I'm basing it on a cartridge system so you have the main pump section, and then next to it a separate cartridge for each scavenge pump line, and then at the end of those the air-oil separator before it's all pumped back through the giant header tank/catch can and nice pure oil is ready for the pump again. the separator has a cartridge of its own too. See this pic for ideas:

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I've run into major problems trying to get the involute curves for the gear teeth profile done - about 3 weeks behind schedule :/

the separator is coming on ok, but it's just so hard to kinda understand how it uses centrifugal/centripetal forces to separate the fluids (so to speak). I always think some air must sneak through, my lecturer (Geoff Goddard of Cosworth fame) assures me the oil will be 0.5% air max after a good separation process. I guess this is what breathers and good oil can design are for too, to complete the system.

One last thing - I don't really see how I'm supposed to supply the main engine gallery with oil from an external oil pump. Do I use a modified pickup which would enter through the side of the dry sump and connect to the original gallery line that the OEM pump would use? I will check with my lecturer also.

Yan, any chance of a copy of that guide? I can swap you a technical paper on G laders from the SAE Very Happy

Cheers,

Jon.
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Re: Dry Sump Designs

Post by boost panda on Wed Feb 09, 2011 8:09 am

I've mocked up a pump now, in the same style as the one above. One gearshaft driven off pulley (via crank pulley) and the second just driven by first gearshaft. It's looking good...!

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Still need to do bearings, circlips, the 4 bolts that hold all the cartridges/sections together and the O-rings between sections also. I have modelled the gears and shafts out of steel, and the rest out of aluminium, with the main flow sections being blue anodised. The picture is actually 90deg off, as the in and out ports should be on each side, not the top and bottom. I keep drawing stuff on the wrong planes in CAD! :/ but it's cool, I can rotate the assembly around. I'll do an exploded one now so you can see what the innards look like (similar to above).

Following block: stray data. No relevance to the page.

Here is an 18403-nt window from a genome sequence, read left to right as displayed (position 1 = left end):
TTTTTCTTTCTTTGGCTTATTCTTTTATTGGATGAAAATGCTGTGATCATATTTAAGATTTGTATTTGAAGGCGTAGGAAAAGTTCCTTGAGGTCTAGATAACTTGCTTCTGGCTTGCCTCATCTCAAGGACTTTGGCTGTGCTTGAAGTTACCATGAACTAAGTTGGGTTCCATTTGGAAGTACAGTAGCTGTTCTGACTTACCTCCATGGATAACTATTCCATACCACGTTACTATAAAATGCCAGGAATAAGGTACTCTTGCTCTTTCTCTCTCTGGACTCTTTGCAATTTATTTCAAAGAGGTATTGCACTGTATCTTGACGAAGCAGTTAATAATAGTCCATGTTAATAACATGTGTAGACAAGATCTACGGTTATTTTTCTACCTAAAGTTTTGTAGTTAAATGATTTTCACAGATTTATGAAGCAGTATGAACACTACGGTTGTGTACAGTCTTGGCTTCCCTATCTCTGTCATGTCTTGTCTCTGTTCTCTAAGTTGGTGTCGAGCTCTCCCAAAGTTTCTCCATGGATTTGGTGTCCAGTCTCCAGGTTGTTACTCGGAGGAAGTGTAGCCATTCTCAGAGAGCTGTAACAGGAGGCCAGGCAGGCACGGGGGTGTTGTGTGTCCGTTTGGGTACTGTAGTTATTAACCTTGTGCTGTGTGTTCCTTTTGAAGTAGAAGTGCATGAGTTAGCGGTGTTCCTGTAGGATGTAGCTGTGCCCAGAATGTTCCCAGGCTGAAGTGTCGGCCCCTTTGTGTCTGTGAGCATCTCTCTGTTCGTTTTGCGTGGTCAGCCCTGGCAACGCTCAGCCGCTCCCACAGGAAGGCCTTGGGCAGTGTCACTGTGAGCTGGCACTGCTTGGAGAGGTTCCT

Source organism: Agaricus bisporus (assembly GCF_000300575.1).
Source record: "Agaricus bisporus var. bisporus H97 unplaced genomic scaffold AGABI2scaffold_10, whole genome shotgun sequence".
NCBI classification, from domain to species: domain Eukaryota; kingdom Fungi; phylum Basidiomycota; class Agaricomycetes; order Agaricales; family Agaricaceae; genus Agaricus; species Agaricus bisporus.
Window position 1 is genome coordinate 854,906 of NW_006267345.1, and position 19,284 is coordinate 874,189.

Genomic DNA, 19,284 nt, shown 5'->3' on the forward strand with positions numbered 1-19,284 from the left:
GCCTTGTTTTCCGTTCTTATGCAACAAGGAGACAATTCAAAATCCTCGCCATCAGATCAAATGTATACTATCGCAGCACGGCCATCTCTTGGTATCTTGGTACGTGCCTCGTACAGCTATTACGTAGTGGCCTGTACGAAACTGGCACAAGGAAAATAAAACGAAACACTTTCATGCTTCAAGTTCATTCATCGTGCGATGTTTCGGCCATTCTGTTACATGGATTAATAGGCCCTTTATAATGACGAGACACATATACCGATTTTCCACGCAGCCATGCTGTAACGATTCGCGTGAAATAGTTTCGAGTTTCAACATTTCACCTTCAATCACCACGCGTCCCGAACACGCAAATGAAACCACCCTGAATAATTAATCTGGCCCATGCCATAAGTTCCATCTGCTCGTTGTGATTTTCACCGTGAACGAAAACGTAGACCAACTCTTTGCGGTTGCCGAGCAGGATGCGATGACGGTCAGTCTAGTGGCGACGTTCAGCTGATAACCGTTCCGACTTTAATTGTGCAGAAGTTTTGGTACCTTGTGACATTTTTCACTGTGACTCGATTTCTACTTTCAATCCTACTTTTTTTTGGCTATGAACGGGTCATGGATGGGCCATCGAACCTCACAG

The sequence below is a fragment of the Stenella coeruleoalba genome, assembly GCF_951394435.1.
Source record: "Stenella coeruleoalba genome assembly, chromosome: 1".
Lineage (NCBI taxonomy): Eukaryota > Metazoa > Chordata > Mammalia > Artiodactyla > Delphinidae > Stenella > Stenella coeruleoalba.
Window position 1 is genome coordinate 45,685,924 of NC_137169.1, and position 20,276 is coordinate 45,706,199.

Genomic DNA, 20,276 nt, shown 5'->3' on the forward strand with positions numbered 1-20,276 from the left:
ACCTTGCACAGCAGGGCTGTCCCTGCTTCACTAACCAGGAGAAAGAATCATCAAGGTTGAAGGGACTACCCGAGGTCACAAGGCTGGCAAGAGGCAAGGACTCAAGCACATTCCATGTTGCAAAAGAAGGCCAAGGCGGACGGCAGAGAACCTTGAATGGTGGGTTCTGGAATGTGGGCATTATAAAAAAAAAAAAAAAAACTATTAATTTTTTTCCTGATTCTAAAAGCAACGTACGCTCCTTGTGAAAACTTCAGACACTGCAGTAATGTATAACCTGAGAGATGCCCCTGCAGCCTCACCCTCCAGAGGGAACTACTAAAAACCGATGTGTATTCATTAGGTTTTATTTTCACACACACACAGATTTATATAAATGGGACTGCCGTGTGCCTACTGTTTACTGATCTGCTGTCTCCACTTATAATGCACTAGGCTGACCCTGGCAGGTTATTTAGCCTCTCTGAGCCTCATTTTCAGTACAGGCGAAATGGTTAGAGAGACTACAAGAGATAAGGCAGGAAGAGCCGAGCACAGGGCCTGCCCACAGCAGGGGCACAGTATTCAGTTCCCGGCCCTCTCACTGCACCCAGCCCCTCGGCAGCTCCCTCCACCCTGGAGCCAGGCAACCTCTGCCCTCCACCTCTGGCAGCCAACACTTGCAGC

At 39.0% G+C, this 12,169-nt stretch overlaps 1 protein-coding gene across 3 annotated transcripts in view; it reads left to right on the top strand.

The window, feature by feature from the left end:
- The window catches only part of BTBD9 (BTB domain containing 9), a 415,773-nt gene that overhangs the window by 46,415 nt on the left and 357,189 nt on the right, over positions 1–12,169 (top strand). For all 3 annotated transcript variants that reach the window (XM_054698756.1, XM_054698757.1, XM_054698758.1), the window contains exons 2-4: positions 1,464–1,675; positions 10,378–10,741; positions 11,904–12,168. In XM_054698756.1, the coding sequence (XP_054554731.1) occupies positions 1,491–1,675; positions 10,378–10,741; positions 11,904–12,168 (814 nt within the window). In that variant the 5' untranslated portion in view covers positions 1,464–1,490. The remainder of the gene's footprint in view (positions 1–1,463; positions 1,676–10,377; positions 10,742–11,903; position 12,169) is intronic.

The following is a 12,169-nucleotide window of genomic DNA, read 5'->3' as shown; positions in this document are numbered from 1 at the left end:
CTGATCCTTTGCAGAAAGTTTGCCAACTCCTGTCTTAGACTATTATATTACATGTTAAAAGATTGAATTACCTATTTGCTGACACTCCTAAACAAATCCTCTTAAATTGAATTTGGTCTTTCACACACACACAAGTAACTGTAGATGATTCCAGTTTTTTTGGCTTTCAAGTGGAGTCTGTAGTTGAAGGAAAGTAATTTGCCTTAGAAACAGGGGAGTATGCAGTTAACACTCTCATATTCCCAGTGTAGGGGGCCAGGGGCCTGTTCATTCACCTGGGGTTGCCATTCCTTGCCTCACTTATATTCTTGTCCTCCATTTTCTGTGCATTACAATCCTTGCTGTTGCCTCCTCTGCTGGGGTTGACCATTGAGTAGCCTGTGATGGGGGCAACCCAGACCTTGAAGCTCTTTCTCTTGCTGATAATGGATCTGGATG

Also thinking about making the ports a large diameter. IIRC they're 16mm now.

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Re: Dry Sump Designs

Post by boost panda on Wed Feb 09, 2011 8:13 am

boost panda wrote:One last thing - I don't really see how I'm supposed to supply the main engine gallery with oil from an external oil pump. Do I use a modified pickup which would enter through the side of the dry sump and connect to the original gallery line that the OEM pump would use? I will check with my lecturer also.

Just to answer my own question, I think I would probably go in through the oil filter plate, and replace the oil filter. It's a possible idea. I just don't see how the oil gets into the main gallery. I know an OEM pump uses its own pickup tube and pushes oil up through the bottom of the block,but that will be covered with dry sump goodness...
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Re: Dry Sump Designs

Post by boost panda on Wed Feb 09, 2011 8:21 am

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As the pump is in sections, I obviously can't use a shaft which has gears fixed to it. I'm thinking about using little keys here (cutting a little groove into the interior of the gear hole, and into the exterior of the shaft and then fixing together with a little piece of metal in a very tight fit (transition perhaps).
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Re: Dry Sump Designs

Post by boost panda on Wed Feb 09, 2011 8:42 am

Just mocked up the O-ring seal gap on the blue casing (both sides) using a swept cut of 1mm diameter circle, and created the O-ring by doing the opposite; a swept boss following the same path of 1mm diameter circle.